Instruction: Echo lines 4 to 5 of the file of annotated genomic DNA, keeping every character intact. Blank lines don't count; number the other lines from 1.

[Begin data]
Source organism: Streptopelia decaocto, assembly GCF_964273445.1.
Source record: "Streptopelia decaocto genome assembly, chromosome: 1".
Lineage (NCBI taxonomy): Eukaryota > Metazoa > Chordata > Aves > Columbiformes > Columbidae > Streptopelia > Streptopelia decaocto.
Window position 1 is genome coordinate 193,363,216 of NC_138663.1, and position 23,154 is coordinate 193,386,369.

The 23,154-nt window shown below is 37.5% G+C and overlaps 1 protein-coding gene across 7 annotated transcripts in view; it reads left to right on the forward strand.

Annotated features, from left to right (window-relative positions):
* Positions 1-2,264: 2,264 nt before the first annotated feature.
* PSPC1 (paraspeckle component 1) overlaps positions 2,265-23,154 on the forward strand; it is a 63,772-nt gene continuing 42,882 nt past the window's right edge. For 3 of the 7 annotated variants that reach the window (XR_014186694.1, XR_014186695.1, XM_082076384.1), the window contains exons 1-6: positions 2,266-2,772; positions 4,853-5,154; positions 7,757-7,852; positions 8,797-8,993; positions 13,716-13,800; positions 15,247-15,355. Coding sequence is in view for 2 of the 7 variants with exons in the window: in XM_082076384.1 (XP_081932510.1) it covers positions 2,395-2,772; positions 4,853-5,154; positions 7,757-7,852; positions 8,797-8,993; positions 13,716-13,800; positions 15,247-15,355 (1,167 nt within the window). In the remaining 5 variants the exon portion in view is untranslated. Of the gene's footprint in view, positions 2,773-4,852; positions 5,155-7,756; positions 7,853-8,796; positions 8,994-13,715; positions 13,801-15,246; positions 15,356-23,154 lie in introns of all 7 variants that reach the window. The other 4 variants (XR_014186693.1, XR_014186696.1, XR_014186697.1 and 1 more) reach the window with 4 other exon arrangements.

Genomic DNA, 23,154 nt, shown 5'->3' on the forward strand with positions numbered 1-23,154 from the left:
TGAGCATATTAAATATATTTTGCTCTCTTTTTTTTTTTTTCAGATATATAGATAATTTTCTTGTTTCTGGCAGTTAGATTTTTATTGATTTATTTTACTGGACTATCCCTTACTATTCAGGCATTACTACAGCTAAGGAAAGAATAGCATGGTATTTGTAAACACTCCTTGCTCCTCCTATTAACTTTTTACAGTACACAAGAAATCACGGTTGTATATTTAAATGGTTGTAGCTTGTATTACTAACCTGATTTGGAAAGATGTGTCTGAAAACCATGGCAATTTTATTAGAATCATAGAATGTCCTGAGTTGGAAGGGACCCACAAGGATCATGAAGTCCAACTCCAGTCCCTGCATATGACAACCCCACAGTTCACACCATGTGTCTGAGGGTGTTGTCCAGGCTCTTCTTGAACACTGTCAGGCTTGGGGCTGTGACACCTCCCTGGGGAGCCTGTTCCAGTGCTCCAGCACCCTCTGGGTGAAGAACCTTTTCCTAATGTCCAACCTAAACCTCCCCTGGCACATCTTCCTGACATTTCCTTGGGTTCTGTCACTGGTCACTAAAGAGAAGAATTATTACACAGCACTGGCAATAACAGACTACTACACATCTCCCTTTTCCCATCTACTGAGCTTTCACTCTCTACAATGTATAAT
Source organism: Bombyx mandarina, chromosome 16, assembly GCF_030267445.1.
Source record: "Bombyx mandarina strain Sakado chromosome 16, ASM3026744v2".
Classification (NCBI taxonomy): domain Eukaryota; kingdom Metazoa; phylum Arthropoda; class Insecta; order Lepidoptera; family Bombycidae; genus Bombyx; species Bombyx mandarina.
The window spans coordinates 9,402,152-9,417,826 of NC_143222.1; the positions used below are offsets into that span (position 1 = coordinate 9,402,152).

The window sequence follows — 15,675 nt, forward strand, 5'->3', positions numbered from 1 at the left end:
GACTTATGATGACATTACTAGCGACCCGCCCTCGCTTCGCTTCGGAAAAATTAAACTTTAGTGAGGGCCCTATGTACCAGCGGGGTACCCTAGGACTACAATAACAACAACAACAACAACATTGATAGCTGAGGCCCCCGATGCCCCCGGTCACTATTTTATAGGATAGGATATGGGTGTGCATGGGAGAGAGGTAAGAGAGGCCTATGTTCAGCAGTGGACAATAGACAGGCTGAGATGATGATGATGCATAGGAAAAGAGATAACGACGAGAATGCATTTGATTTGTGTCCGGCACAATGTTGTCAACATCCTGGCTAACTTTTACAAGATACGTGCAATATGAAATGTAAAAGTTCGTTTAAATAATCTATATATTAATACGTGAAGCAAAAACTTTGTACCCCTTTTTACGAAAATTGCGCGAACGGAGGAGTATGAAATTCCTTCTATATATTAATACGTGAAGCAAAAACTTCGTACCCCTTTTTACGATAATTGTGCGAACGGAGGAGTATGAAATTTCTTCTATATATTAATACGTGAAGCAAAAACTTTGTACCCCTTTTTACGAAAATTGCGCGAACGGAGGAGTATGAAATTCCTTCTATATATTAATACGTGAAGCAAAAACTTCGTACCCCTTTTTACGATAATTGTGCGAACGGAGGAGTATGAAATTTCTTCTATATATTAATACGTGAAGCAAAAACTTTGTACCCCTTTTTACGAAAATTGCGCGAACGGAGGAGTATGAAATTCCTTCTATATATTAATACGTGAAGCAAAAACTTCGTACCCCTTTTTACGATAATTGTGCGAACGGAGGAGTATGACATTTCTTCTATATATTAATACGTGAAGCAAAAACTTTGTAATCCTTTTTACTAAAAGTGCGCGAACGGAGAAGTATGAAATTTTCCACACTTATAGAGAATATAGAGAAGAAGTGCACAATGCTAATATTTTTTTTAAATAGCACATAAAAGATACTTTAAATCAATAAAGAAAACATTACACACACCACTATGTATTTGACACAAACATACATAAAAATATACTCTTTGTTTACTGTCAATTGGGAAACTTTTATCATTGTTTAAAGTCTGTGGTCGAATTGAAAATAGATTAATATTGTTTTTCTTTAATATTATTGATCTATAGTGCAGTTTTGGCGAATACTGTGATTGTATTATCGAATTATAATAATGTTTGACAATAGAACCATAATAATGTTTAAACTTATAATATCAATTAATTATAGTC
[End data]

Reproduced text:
Window position 1 is genome coordinate 193,363,216 of NC_138663.1, and position 23,154 is coordinate 193,386,369.

The 23,154-nt window shown below is 37.5% G+C and overlaps 1 protein-coding gene across 7 annotated transcripts in view; it reads left to right on the forward strand.